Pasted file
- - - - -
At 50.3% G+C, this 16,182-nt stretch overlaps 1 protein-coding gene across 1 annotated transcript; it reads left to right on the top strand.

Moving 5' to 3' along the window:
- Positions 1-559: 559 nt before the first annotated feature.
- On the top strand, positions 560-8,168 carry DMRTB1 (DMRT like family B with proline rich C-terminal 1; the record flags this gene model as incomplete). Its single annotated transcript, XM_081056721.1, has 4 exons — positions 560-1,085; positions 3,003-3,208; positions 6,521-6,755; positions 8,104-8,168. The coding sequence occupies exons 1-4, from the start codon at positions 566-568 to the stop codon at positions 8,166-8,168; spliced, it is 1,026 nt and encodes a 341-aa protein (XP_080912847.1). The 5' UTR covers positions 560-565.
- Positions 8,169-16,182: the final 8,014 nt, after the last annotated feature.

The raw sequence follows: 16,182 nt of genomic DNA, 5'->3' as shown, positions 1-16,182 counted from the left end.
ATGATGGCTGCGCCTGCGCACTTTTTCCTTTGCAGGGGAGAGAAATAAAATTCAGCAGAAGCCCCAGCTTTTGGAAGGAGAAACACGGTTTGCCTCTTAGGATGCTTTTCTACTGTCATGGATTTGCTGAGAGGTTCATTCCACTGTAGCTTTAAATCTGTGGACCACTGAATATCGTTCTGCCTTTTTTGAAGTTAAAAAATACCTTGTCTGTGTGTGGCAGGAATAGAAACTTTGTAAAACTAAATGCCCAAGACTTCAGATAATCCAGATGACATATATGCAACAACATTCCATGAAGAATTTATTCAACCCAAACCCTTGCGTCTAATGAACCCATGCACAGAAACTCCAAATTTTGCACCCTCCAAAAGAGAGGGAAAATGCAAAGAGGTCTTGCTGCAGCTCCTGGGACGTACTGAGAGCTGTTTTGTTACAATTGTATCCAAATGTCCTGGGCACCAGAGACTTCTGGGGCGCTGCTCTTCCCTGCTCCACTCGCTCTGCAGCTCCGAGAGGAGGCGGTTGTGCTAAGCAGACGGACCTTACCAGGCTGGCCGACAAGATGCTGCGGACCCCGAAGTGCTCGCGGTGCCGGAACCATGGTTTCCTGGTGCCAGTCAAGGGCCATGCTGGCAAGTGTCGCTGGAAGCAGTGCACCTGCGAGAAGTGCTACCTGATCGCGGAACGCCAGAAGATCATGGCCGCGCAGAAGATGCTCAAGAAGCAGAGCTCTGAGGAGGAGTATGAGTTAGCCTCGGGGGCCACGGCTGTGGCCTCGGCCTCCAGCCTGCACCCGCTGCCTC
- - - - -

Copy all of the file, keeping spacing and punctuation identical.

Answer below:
At 50.3% G+C, this 16,182-nt stretch overlaps 1 protein-coding gene across 1 annotated transcript; it reads left to right on the top strand.

Moving 5' to 3' along the window:
- Positions 1-559: 559 nt before the first annotated feature.
- On the top strand, positions 560-8,168 carry DMRTB1 (DMRT like family B with proline rich C-terminal 1; the record flags this gene model as incomplete). Its single annotated transcript, XM_081056721.1, has 4 exons — positions 560-1,085; positions 3,003-3,208; positions 6,521-6,755; positions 8,104-8,168. The coding sequence occupies exons 1-4, from the start codon at positions 566-568 to the stop codon at positions 8,166-8,168; spliced, it is 1,026 nt and encodes a 341-aa protein (XP_080912847.1). The 5' UTR covers positions 560-565.
- Positions 8,169-16,182: the final 8,014 nt, after the last annotated feature.

The raw sequence follows: 16,182 nt of genomic DNA, 5'->3' as shown, positions 1-16,182 counted from the left end.
ATGATGGCTGCGCCTGCGCACTTTTTCCTTTGCAGGGGAGAGAAATAAAATTCAGCAGAAGCCCCAGCTTTTGGAAGGAGAAACACGGTTTGCCTCTTAGGATGCTTTTCTACTGTCATGGATTTGCTGAGAGGTTCATTCCACTGTAGCTTTAAATCTGTGGACCACTGAATATCGTTCTGCCTTTTTTGAAGTTAAAAAATACCTTGTCTGTGTGTGGCAGGAATAGAAACTTTGTAAAACTAAATGCCCAAGACTTCAGATAATCCAGATGACATATATGCAACAACATTCCATGAAGAATTTATTCAACCCAAACCCTTGCGTCTAATGAACCCATGCACAGAAACTCCAAATTTTGCACCCTCCAAAAGAGAGGGAAAATGCAAAGAGGTCTTGCTGCAGCTCCTGGGACGTACTGAGAGCTGTTTTGTTACAATTGTATCCAAATGTCCTGGGCACCAGAGACTTCTGGGGCGCTGCTCTTCCCTGCTCCACTCGCTCTGCAGCTCCGAGAGGAGGCGGTTGTGCTAAGCAGACGGACCTTACCAGGCTGGCCGACAAGATGCTGCGGACCCCGAAGTGCTCGCGGTGCCGGAACCATGGTTTCCTGGTGCCAGTCAAGGGCCATGCTGGCAAGTGTCGCTGGAAGCAGTGCACCTGCGAGAAGTGCTACCTGATCGCGGAACGCCAGAAGATCATGGCCGCGCAGAAGATGCTCAAGAAGCAGAGCTCTGAGGAGGAGTATGAGTTAGCCTCGGGGGCCACGGCTGTGGCCTCGGCCTCCAGCCTGCACCCGCTGCCTC